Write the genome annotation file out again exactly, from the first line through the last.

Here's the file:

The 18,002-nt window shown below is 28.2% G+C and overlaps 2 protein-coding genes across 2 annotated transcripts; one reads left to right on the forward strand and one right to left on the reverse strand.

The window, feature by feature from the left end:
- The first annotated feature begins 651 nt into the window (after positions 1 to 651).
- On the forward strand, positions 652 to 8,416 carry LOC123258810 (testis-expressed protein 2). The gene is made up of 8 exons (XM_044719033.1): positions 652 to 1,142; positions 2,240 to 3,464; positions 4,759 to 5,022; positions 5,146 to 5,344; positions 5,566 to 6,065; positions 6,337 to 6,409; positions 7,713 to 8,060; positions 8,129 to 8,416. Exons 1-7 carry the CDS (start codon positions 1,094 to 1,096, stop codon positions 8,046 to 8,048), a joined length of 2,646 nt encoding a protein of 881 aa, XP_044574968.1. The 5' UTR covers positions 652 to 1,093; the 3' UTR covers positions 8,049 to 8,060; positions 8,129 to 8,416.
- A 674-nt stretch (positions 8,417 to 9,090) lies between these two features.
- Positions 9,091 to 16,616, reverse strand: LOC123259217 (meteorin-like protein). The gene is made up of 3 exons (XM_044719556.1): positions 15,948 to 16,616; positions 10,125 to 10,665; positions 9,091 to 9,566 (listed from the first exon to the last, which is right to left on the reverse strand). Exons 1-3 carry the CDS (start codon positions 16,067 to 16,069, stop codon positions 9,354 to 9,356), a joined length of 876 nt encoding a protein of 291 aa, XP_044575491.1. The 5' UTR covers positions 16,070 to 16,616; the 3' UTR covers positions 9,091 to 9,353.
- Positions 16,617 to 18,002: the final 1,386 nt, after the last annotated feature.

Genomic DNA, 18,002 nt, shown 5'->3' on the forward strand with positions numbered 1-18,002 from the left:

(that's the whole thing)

The 18,002-nt window shown below is 28.2% G+C and overlaps 2 protein-coding genes across 2 annotated transcripts; one reads left to right on the forward strand and one right to left on the reverse strand.

The window, feature by feature from the left end:
- The first annotated feature begins 651 nt into the window (after positions 1 to 651).
- On the forward strand, positions 652 to 8,416 carry LOC123258810 (testis-expressed protein 2). The gene is made up of 8 exons (XM_044719033.1): positions 652 to 1,142; positions 2,240 to 3,464; positions 4,759 to 5,022; positions 5,146 to 5,344; positions 5,566 to 6,065; positions 6,337 to 6,409; positions 7,713 to 8,060; positions 8,129 to 8,416. Exons 1-7 carry the CDS (start codon positions 1,094 to 1,096, stop codon positions 8,046 to 8,048), a joined length of 2,646 nt encoding a protein of 881 aa, XP_044574968.1. The 5' UTR covers positions 652 to 1,093; the 3' UTR covers positions 8,049 to 8,060; positions 8,129 to 8,416.
- A 674-nt stretch (positions 8,417 to 9,090) lies between these two features.
- Positions 9,091 to 16,616, reverse strand: LOC123259217 (meteorin-like protein). The gene is made up of 3 exons (XM_044719556.1): positions 15,948 to 16,616; positions 10,125 to 10,665; positions 9,091 to 9,566 (listed from the first exon to the last, which is right to left on the reverse strand). Exons 1-3 carry the CDS (start codon positions 16,067 to 16,069, stop codon positions 9,354 to 9,356), a joined length of 876 nt encoding a protein of 291 aa, XP_044575491.1. The 5' UTR covers positions 16,070 to 16,616; the 3' UTR covers positions 9,091 to 9,353.
- Positions 16,617 to 18,002: the final 1,386 nt, after the last annotated feature.

Genomic DNA, 18,002 nt, shown 5'->3' on the forward strand with positions numbered 1-18,002 from the left: